By Carl Leubsdorf
Given the strong public dissatisfaction over the country’s direction and the state of its politics, one surprising aspect of the 2012 campaign has been the failure of any significant third-party candidate to emerge.
It’s not for lack of trying: The long-established Libertarian Party last weekend picked a Republican also-ran, former New Mexico Gov. Gary Johnson, to head its ticket.
And the fledgling nonpartisan Americans Elect may achieve its goal of getting on all 50 state ballots. But the group was forced to delay the first stage in its complicated online nominating procedure because none of the relatively obscure hopefuls willing to run met its standards for consideration.
In any case, the current situation is not unusual.
Since the House decided the multi-candidate presidential race of 1824, one of the two major parties has won every election.
Theodore Roosevelt’s Progressive Party sank Republican President William Howard Taft in 1912. Green Party nominee Ralph Nader may have cost Democrat Al Gore the decisive electoral votes of New Hampshire in 2000.
Some of the bigger names among insurgents won electoral votes, like Henry Wallace and Strom Thurmond in 1948 and George Wallace in 1968, but failed to alter the outcome. Others mainly influenced the conversation; Ross Perot had sufficient support in 1992 and 1996 to qualify for the televised debates.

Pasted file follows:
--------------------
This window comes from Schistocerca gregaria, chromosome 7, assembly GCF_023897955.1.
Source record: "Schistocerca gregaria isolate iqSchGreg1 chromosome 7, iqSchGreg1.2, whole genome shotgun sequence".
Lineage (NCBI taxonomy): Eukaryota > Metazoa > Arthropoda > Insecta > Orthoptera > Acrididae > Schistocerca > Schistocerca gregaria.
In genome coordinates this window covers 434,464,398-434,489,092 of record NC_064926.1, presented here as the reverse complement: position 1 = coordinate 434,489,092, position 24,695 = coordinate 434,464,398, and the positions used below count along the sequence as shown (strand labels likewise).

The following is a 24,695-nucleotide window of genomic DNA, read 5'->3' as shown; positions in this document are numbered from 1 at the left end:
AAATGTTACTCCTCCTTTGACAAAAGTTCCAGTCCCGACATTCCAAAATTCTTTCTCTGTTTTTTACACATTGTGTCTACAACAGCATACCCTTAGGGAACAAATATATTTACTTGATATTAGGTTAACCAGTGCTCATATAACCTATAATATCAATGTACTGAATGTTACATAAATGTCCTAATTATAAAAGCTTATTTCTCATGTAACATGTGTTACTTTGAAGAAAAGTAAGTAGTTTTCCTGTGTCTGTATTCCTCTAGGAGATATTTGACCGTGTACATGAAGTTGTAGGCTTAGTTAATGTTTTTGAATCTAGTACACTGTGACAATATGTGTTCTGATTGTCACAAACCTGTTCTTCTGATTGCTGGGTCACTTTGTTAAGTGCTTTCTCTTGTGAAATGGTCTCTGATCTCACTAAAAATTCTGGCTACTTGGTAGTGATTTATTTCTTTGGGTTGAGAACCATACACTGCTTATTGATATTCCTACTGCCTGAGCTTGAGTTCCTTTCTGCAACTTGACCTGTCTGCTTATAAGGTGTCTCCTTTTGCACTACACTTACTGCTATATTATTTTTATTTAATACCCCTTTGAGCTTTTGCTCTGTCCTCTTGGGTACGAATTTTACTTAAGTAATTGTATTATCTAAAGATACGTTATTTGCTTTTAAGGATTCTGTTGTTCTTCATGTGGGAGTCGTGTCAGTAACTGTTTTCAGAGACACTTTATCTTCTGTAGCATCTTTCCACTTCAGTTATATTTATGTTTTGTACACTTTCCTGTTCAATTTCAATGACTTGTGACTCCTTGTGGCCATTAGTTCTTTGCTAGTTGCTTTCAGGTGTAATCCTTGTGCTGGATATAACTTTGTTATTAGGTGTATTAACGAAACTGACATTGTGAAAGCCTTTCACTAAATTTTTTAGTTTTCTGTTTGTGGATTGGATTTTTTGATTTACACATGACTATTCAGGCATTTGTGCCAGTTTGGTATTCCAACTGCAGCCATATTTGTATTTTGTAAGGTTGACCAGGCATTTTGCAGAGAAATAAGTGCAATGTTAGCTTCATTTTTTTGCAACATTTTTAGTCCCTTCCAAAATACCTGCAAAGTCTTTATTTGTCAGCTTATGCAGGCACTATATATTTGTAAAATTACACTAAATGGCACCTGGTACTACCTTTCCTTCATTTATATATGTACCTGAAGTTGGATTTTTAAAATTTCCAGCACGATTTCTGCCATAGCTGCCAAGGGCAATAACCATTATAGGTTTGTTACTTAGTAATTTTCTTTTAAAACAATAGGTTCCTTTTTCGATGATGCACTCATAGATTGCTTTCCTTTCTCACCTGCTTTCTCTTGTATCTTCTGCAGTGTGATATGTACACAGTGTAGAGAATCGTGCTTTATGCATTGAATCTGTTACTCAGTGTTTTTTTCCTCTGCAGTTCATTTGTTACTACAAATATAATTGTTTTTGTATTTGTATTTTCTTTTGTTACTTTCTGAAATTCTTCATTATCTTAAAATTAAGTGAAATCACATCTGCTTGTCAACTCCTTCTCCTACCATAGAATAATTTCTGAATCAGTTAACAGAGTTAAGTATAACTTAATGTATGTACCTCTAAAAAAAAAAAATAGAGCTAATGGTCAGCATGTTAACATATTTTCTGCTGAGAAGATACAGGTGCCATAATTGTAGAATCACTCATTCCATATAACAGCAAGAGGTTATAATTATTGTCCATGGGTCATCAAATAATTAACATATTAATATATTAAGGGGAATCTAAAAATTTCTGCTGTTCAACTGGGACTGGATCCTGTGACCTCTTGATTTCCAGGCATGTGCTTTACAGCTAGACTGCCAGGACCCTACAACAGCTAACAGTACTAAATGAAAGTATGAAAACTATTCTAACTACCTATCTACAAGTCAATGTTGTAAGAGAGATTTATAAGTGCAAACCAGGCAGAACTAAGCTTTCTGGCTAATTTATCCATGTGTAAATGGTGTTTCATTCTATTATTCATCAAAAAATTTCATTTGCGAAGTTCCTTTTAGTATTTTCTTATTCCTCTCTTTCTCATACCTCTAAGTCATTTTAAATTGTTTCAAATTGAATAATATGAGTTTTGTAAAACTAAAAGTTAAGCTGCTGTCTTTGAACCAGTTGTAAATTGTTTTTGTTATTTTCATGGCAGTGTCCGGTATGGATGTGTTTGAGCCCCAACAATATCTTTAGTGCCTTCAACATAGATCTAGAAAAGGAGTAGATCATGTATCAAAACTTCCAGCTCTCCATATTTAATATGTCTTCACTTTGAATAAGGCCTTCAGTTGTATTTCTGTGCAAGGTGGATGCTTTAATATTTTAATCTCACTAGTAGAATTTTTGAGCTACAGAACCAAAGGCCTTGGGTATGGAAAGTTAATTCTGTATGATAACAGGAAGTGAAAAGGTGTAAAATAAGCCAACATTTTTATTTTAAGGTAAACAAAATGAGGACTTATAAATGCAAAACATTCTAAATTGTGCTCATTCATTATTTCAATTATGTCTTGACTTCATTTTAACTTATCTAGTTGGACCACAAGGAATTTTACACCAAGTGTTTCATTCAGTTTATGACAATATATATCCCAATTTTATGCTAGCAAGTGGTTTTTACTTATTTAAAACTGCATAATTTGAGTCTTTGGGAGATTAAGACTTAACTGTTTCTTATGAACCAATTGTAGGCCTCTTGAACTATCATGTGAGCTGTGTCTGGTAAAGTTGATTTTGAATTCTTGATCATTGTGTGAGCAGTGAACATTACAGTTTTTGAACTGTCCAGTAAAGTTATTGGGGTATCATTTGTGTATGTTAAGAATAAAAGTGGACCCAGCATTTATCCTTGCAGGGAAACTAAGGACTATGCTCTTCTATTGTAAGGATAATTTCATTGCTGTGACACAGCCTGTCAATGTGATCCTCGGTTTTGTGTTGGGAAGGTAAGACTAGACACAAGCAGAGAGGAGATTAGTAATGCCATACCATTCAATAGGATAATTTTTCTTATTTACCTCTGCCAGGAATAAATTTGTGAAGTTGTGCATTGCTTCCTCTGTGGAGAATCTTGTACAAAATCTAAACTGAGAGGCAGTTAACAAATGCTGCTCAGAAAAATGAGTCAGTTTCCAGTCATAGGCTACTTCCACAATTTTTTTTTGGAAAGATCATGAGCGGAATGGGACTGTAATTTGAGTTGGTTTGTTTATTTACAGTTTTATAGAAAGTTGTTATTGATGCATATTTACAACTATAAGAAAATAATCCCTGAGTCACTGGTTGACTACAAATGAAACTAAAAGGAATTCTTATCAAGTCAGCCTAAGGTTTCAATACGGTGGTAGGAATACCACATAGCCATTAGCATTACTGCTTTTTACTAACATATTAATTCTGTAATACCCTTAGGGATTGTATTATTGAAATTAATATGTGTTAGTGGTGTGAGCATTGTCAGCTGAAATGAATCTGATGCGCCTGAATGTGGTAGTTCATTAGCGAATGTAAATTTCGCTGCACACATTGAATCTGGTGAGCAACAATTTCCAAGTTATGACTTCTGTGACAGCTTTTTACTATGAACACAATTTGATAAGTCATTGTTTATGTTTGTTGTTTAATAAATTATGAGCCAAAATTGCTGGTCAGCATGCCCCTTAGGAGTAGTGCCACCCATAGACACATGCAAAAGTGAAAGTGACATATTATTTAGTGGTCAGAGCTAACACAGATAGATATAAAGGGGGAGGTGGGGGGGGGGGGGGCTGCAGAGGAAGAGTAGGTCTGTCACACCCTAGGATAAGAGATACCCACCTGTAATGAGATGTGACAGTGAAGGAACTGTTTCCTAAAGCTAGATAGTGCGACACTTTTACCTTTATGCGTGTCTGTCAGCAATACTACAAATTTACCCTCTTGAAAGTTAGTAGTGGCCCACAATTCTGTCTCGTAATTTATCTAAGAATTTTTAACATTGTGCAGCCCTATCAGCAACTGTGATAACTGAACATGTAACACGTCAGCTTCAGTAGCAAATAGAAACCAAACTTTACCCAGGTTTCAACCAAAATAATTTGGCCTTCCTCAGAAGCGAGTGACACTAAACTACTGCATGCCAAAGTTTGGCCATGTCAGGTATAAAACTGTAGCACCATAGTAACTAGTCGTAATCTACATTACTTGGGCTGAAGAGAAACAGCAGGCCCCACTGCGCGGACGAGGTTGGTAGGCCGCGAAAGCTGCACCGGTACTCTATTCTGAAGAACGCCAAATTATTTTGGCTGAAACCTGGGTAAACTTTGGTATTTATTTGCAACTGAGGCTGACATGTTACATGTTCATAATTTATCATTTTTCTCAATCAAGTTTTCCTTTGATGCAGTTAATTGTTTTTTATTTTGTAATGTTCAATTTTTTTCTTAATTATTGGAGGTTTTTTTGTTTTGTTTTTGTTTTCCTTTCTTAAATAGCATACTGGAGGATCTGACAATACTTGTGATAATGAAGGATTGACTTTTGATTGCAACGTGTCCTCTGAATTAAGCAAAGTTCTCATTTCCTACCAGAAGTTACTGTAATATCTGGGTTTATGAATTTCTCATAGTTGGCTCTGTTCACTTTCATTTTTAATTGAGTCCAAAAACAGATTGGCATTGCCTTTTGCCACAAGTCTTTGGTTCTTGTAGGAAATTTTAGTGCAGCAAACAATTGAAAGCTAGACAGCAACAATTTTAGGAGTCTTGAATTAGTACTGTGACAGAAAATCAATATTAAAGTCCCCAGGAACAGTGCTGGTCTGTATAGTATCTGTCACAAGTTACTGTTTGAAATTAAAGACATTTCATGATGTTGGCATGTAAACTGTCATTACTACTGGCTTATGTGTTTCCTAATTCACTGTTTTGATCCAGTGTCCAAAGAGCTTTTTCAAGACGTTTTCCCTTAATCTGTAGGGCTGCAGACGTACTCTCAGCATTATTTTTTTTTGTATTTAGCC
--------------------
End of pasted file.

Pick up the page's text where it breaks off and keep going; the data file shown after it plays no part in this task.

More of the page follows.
Most past insurgent candidates, like the two Wallaces and Perot, formed a party for their candidacies.
By contrast, Americans Elect, a collection of wealthy sponsors, dissatisfied centrists and political neophytes upset by today’s partisan gridlock, is getting ballot space first and then trying to recruit a candidate.
Rep. Ron Paul has attracted the most supporters, but the Texas congressman is still running for the Republican nomination. New York Mayor Michael Bloomberg has shown no interest.
Active Americans Elect hopefuls with the most support are former Louisiana Gov. Buddy Roemer, another 2012 GOP also-ran, and former Salt Lake City mayor Rocky Anderson.
Any bigger impact, other than winning the presidency, could come from winning a state or two in a very close contest that denied both Obama and Romney the necessary 270 electoral votes and threw the election into the House of Representatives for the first time since 1824.
That would almost certainly mean Romney’s election. Each state would have one vote and Republicans control 33 of the 50 delegations. (The Senate, where Democrats currently have a slight edge, would elect the vice president.)
But that’s very unlikely. Third parties often enliven presidential races, but inevitably have less impact than their sponsors envision.
Carl P. Leubsdorf is the former Washington bureau chief of the Dallas Morning News. Readers may write to him via email at: carl.p.leubsdorfgmail.com.